Irwin Weil is still going strong at 93, and when asked by admirers how he has managed to arrive at that esteemed age he always replies, “Enormous patience!” The same patience has helped see him through an extraordinary career as an authority on Russian history and culture and a beloved teacher of Slavic language and literature for almost four decades at Northwestern University.
I’ve had the privilege of knowing the professor, a longtime Evanston resident, for many years, and caught up with him recently by phone to reconnect. First, a little background.
Weil was born on opening day of the 1928 baseball season, appropriate as his father Sidney owned the Cincinnati Reds. The young Weil planned to major in economics at the University of Chicago but a required literature course introduced him to Dostoyevsky’s “The Brothers Karamazov.” He told me on our call that reading the 1880 classic was a life-altering experience. “It knocked me for a loop. First thing I knew I wanted to read him in Russian. Next thing I knew, I was majoring in Slavic studies.”
“I ran to the bookstore, got ‘Crime and Punishment,’ and I’ll never forget what happened next,” Weil said in “Moscow Knight“, a 2001 Northwestern Magazine article. “I sat down in my dormitory room on a Saturday night, and I started to read it. The next thing I knew, it was Sunday afternoon, my eyes were as big as saucers and I had just finished the novel. It was probably the most powerful learning experience I’ve ever had.”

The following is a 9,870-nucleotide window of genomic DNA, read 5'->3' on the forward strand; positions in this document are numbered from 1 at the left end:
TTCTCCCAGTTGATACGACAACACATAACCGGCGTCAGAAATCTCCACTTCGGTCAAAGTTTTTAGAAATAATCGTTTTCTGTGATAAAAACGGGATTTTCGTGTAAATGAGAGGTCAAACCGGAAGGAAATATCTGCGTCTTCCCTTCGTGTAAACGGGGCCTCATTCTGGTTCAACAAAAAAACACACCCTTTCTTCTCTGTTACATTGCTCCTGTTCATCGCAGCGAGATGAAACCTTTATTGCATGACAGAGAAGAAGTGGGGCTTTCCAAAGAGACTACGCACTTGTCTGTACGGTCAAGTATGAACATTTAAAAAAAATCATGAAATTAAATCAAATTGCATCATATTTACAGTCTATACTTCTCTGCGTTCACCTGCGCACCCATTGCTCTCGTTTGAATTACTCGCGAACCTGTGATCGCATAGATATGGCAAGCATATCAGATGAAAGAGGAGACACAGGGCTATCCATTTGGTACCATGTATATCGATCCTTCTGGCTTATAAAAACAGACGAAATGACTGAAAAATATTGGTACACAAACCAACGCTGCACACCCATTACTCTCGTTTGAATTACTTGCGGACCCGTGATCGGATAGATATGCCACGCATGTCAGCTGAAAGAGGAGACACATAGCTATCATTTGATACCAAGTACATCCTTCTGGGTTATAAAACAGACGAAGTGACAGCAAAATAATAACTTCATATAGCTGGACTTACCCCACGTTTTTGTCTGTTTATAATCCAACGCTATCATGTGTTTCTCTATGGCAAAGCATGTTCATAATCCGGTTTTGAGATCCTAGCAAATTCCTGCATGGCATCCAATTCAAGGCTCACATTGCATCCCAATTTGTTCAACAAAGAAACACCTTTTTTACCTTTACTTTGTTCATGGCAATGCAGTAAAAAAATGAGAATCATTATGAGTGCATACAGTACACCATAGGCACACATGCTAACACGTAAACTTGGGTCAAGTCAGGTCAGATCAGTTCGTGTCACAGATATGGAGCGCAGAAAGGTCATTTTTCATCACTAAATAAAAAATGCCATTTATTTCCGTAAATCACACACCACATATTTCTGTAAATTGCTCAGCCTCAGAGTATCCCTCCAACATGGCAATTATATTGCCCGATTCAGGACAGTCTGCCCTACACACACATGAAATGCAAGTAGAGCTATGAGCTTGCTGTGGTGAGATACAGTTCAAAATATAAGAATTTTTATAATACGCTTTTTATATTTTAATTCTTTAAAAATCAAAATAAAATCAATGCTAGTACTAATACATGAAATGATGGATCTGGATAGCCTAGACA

After getting a Ph.D. from Harvard on Russian writer and political activist A.M. Gorky, Weil taught at Harvard and then Brandeis before coming to Northwestern in 1966. He retired in 2005. His “Introduction to the Soviet Union and Successor States” course was enormously popular, attracting as many as 800 students each spring semester.
According to the 2001 article, “‘This department has the biggest enrollment of any Slavic department in the country. The reason it does is because of Irv Weil,’ says Andrew Wachtel, Herman and Beulah Pearce Miller Research Professor and [then] current chair of Slavic languages and literatures. ‘Because he has a reputation for teaching a wonderful introductory class, generations of students here have wanted to take it and have passed that on to generations more.’”
Added former Northwestern Slavic Language and Literature Department chair Clare Cavanagh more recently, “His reputation for warmth and passion for his subject, for caring about his student, and for occasionally breaking into Russian song to illustrate a point has attracted generations of students.”
Weil also recorded a popular lecture series for The Teaching Company titled “Classics of Russian Literature” in which he sang Russian folk songs as well as a Tchaikovsky adaptation of a Pushkin poem. When I asked him about this in our recent conversation he laughed and said, “Yes, I consider myself the greatest Russian-style baritone in Evanston, Illinois.”
Starting in 1960 Weil made over 50 research trips to the Soviet Union and, after the fall of the USSR in 1989, to Russia. There he met and befriended scores of cultural and political figures, including Yevgeny Yevtushenko. The famous poet was “roaring drunk” when he arrived at a dinner party Weil attended.